Listen to the podcast: The 2010 Big Green Bus trip
With the slogan “Vehicle for Change,” the Big Green Bus is back this summer for its sixth-annual cross-country tour. Twelve Dartmouth College students will again take up the environmental mantle in a 1989 MCI coach with an engine modified to run on waste vegetable oil to promote alternative fuel and sustainable living.
The tour departs from Hanover, N.H. early on the morning of June 18, stopping in several locations between the East and West Coasts, and returning to New Hampshire by the end of August. To see a tour schedule and meet the 2010 crew, visit www.thebiggreenbus.org, and follow the Big Green Bus on Facebook and Twitter. Corporate sponsors of the 2010 tour include Waste Management, EcoDirect, IceStone, act2 GreenSmart, Clif Bar, Arava Institute, Boloco, Burt’s Bees, and L.L.Bean.
“We hope to create a network of people across the country to help find ways to create tangible solutions to the complex environmental issues we face today, both as individuals and as communities,” says Betsy Dain-Owens, a member of the Dartmouth Class of 2010 from Mercer Island, Wash. and a co-manager for the 2010 tour. “We hope to connect with young and old alike to come up with small, easy ways that we can conserve money, energy, and resources in everyday lives.”
Over the past five summers, Dartmouth students have traveled more than 56,000 miles and used about 6,500 gallons of waste vegetable oil in place of diesel fuel, all in the spirit of reaching a wide audience with a variety of environmental messages. Equipped with a modified engine, solar panels, an interior completely constructed of sustainable materials, and a host of other green technologies, the bus is a combination of a mobile science fair and a place for discussion and debate.
This year, the students aim to augment their summer tour with a year-long online presence and try out new educational tools. With help from Dartmouth’s Department of Computer Sciences, the 2010 Big Green Bus crew has created interactive touch screen programs so visitors can explore options for sustainability within their own lives. The students will combine their new displays with examples of sustainable living and live demonstrations to engage their audiences in discussion at more than 40 educational stops planned across the country.
“We want people to realize that these are not abstract ideas over which they have no control,” says Brandon Cohen, a member of the Class of 2011 from Cherry Hill, N.J., and a co-manager for the 2010 tour. “Our main goal is to empower the individual to make responsible choices about their consumption and politics.”
The crew will focus educational efforts on four key areas that have meaningful impact:
- Household: Use energy only when needed by installing a programmable thermostat, turning off unused lights and appliances, and considering other inefficiencies in your home. Investigate the efficiency standards of your appliances and consider if you are ready to upgrade to higher efficiency products.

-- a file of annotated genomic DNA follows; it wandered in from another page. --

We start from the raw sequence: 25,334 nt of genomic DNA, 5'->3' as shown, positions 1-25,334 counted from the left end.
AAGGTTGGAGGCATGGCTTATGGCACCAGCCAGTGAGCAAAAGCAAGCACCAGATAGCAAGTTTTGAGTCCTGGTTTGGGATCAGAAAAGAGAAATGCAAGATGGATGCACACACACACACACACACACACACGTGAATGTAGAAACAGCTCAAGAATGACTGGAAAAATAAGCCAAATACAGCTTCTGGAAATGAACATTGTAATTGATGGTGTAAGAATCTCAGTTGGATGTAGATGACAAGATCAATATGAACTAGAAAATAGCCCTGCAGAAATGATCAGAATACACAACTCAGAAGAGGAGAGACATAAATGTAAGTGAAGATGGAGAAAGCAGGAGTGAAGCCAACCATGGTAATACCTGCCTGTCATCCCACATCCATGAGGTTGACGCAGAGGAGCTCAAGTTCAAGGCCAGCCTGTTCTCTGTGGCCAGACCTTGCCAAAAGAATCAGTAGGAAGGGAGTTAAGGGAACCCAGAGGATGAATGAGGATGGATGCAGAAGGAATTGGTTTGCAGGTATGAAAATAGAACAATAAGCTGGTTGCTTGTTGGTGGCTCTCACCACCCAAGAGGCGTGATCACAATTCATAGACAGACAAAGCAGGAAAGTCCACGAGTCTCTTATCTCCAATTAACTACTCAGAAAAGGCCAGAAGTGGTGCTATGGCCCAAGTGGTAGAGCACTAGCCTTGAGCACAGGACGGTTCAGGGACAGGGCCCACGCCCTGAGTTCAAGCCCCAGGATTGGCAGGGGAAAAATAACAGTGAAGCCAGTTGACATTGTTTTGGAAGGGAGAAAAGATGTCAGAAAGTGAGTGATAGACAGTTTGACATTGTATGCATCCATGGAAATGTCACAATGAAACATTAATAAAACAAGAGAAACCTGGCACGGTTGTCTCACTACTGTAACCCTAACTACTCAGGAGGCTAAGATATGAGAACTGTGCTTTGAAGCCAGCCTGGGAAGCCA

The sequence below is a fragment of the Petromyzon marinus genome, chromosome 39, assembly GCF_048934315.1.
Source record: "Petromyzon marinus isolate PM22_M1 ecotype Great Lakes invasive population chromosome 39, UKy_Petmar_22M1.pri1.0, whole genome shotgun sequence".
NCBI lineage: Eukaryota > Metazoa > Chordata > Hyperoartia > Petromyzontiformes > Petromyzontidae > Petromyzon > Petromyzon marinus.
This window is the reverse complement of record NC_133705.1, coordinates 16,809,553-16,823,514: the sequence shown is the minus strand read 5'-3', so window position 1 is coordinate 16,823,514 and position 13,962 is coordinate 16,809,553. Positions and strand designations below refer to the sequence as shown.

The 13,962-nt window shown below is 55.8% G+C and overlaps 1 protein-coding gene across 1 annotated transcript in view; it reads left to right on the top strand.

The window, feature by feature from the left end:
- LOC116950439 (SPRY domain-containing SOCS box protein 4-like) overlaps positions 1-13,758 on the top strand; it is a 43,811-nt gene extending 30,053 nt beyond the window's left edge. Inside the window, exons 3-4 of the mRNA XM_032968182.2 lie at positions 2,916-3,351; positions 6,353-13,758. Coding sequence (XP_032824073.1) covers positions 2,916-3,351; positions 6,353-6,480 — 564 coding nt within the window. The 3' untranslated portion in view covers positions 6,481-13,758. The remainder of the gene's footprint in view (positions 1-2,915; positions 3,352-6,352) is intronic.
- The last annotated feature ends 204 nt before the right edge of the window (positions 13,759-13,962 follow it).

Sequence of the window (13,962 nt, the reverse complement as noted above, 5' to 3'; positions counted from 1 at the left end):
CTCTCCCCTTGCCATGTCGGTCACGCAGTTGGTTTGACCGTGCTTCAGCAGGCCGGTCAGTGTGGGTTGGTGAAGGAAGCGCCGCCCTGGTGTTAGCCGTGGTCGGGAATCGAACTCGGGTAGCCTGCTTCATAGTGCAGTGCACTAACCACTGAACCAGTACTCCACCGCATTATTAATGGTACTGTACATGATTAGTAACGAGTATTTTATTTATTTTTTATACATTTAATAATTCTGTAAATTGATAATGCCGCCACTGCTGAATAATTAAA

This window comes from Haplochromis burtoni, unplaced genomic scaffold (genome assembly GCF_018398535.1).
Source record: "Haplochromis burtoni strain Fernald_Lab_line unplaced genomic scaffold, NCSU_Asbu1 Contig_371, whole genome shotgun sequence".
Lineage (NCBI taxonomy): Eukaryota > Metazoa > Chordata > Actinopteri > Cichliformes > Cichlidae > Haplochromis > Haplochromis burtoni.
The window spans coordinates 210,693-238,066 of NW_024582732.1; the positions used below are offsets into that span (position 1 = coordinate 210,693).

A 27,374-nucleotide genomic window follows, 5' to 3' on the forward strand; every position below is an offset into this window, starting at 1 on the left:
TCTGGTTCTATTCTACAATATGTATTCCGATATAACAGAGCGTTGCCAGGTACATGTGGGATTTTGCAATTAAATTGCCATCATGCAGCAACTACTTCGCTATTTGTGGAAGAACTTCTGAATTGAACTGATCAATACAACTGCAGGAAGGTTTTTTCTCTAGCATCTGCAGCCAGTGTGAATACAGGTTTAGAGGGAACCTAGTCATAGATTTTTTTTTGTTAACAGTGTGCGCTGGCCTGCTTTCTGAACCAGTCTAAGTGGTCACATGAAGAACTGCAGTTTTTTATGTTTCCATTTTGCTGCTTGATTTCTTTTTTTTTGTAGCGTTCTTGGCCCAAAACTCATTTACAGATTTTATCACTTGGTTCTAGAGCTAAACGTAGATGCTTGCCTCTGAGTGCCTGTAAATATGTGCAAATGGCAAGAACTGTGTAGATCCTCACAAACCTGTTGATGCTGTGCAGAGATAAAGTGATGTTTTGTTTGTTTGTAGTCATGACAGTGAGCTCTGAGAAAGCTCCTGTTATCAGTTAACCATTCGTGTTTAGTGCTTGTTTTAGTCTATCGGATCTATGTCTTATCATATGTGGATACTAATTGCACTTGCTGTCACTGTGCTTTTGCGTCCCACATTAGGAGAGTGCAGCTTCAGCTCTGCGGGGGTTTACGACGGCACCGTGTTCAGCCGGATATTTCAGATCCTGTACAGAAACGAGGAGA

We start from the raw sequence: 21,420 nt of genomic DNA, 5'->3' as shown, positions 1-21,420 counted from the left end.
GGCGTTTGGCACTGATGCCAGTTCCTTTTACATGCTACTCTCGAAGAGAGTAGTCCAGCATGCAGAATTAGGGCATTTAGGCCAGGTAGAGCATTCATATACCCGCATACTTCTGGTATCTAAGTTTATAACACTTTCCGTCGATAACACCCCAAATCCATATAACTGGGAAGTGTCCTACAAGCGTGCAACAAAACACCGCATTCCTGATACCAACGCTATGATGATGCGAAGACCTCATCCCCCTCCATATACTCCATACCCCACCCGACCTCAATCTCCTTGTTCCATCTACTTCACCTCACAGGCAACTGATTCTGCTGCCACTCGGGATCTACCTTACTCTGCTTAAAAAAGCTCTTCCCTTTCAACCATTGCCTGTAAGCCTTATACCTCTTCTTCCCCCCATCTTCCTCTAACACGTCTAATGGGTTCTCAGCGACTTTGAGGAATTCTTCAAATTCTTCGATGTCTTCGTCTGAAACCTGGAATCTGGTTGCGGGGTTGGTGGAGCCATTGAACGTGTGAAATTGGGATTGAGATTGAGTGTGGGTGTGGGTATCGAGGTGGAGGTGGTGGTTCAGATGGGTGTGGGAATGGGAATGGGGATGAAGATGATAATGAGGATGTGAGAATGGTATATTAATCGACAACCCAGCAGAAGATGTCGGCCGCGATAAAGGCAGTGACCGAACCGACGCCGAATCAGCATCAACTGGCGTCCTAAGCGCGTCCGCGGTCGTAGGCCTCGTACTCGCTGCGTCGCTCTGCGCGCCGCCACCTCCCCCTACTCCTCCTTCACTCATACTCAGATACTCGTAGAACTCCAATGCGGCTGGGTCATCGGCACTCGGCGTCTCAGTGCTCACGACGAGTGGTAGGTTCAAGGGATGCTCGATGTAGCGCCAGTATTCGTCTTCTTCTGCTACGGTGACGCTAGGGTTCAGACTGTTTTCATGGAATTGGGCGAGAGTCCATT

- Transportation: Walk or bike, or take public transit (if available); if buying a new car, explore the options for a hybrid or one with a high MPG.
- Lifestyle Choices: Consider the environmental consequences of the foods you eat, particularly red meat. Reduce excess of unused goods, such as unwanted catalog subscriptions.
- Environmental Policy: Learn about the current debate regarding energy and climate policy in the U.S. Research federal and state incentive programs available to you. Know the platforms of your government representatives and vote accordingly.
Featured in previous years on Good Morning America, MTV, CNN, Newsweek, NPR, USA Today, and numerous local newspapers, the students on the Big Green Bus consistently advocate for sustainable lifestyles.
MEET THE 2010 BIG GREEN BUS CREW:
Esop Baek ’13Hometown: Long Island, N.Y. Major: Biological Sciences
Andrew Ching ’10Hometown: Calgary, Canada Major: Sociology and Environmental Studies
Brandon Cohen ’11Hometown: Cherry Hill, N.J. Major: Engineering modified with Environmental Science
Robert Collier ’13Hometown: Etna, N.H. Major: Engineering
Betsy Dain-Owens ’10Hometown: Mercer Island, Wash. Major: Engineering and Environmental Sciences
Ann Elise DeBelina ’10Hometown: Palatine, Ill. Major: Engineering modified Environmental Science
Olivia Kent ’13Hometown: Key West, Fla. Major: Undecided
Emily Mason-Osann ’11Hometown: Gorham, Maine Major: Engineering
Becky Niemiec ’13Hometown: Los Angeles, Calif. Major: Environmental Science
Ben Paly ’11Hometown: Marblehead, Mass. Major: Environmental Studies
David Peterson ’10Hometown: Delmar, N.Y. Major: Government and History
Emily Pizzichemi ’10Hometown: Scranton, Penn. Major: Biology, with a concentration in Ecology and Evolution